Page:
Despite the advances of LAC’s frontrunners, the region is far from other developing countries in the world, such as the members of Association of Southeast Asian Nations (ASEAN).
ASEAN has a similar size of population to LAC, at 620 million, but, as of 2018, has a lower per-capita GDP. Despite this relative disadvantage in demand conditions, ASEAN is roaring ahead in digitalization thanks to a strategy of collaboration and a more uniform improvement across all drivers of digitalization.
ASEAN has also signed up to a lofty goal of fostering a regional single digital market by lowering all kinds of tariff and non-tariff barriers to the movement of goods, services, and data across borders — a big attraction for global investors. In a single digital market, an ecommerce company can set up its base in Malaysia, for example, as a hub to sell to the other nine ASEAN countries without any restrictions. By contrast, in LAC, trade barriers and the lack of a common digital agenda, despite the many similarities in culture and language, make it harder for small- and medium-sized businesses to engage in cross-border digital commerce.
The LAC does have some advantages over ASEAN. The LAC 4, or the region’s four biggest economies of Argentina, Brazil, Colombia, and Mexico, do better on the use of digital payments for internet commerce. However, in ASEAN businesses have found ways around the lack of non-cash payment instruments. Instead of paying for online shopping with a card or mobile wallet, in the ASEAN 4 (Indonesia, Thailand, Philippines, Vietnam), 69.3% of respondents reported use of cash on delivery for online purchases in the latest Global Findex, whereas only 34.4% did in the LAC 4. On the other hand, the ASEAN 4 do better on inclusive growth: over twice the number of women, young adults, and those among the poorest 40% in the ASEAN 4 engage in online purchases compared with their LAC peers.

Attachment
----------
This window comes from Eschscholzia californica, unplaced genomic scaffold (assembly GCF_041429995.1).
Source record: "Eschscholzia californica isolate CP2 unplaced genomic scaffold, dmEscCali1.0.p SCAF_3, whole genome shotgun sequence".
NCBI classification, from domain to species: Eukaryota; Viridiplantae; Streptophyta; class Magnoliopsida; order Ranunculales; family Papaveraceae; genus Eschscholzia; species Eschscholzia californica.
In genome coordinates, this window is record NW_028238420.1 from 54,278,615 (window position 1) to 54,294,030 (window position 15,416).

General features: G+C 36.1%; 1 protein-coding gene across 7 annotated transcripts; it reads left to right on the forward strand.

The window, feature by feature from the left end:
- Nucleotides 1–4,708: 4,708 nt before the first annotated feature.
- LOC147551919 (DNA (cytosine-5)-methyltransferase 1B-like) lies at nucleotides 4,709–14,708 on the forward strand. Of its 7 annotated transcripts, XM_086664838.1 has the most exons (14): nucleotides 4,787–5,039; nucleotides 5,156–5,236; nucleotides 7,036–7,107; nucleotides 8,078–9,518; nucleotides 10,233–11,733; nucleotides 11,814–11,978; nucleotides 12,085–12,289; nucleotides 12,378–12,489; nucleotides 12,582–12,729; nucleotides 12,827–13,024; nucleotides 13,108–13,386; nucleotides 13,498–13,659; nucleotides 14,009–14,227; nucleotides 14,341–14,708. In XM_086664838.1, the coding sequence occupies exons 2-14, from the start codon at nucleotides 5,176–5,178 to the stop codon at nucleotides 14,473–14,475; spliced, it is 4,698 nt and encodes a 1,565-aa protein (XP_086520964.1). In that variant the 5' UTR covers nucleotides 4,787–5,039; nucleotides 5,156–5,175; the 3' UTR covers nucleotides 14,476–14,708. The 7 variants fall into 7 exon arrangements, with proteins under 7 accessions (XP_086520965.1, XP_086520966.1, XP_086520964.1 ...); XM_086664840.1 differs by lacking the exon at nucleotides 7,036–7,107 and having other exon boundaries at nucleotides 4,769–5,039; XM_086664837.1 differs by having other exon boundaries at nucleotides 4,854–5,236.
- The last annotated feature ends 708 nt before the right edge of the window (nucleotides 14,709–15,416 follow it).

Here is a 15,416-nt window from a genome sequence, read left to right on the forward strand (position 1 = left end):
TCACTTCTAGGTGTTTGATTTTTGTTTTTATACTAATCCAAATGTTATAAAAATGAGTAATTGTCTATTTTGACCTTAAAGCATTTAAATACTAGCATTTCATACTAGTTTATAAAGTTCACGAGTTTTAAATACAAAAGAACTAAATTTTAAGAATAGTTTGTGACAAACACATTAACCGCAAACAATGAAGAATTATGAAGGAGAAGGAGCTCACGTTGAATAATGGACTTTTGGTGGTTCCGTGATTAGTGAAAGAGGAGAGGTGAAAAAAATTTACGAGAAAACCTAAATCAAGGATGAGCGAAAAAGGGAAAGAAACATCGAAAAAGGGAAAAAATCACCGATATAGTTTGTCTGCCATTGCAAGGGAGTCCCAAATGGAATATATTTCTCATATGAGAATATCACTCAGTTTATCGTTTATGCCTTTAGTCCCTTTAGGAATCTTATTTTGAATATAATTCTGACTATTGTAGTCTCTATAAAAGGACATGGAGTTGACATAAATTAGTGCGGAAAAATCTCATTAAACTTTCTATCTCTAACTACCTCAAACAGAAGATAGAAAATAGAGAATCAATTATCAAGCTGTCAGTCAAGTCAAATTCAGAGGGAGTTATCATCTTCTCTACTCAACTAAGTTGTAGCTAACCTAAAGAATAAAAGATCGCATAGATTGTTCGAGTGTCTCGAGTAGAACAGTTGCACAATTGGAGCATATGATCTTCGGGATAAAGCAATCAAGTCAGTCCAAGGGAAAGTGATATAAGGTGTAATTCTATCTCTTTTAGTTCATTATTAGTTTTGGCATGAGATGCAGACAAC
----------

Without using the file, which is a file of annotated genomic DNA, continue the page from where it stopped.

Closing the trust gap is vital, too. The Fletcher School Mastercard study on Digital Trust in the Digital Planet 2017 report placed Brazil and Mexico in a state of Low Trust Equilibrium, compared to all of ASEAN 4, which demonstrated a Trust Surplus. These findings are corroborated by the latest Global Findex study where nearly one in five adults over the age of 15 in LAC 4 countries indicated that a lack of trust in financial institutions as the reason for not having a bank account. The ASEAN 4, by comparison, enjoy significantly high levels of trust in financial institutions.
No matter the similarities and differences between the regions, ASEAN carries an advantage thanks to the inter-governmental regional digital agenda. It has a plan, however slow the progress towards the goal. The region is working towards fostering a single digital market by 2025. No such agenda exists in LAC.
Can the LAC outpace ASEAN? The demand-side conditions are favorable. It is incumbent on businesses and governments in the region to work together to eliminate barriers to digital progress and speed up the deployment of services, from online payments to ride-share apps and other digital platforms. It will require policy alignment and collaboration. Creating a regional digital agenda to promote cross-border digital commerce will accelerate the digital growth of the entire region, and provide economic opportunities to many who remain unconnected and under-connected, and unbanked and under-banked. A small business owner in Guatemala will be able to sell to consumers in Chile – a tremendous opportunity for regional economic growth.
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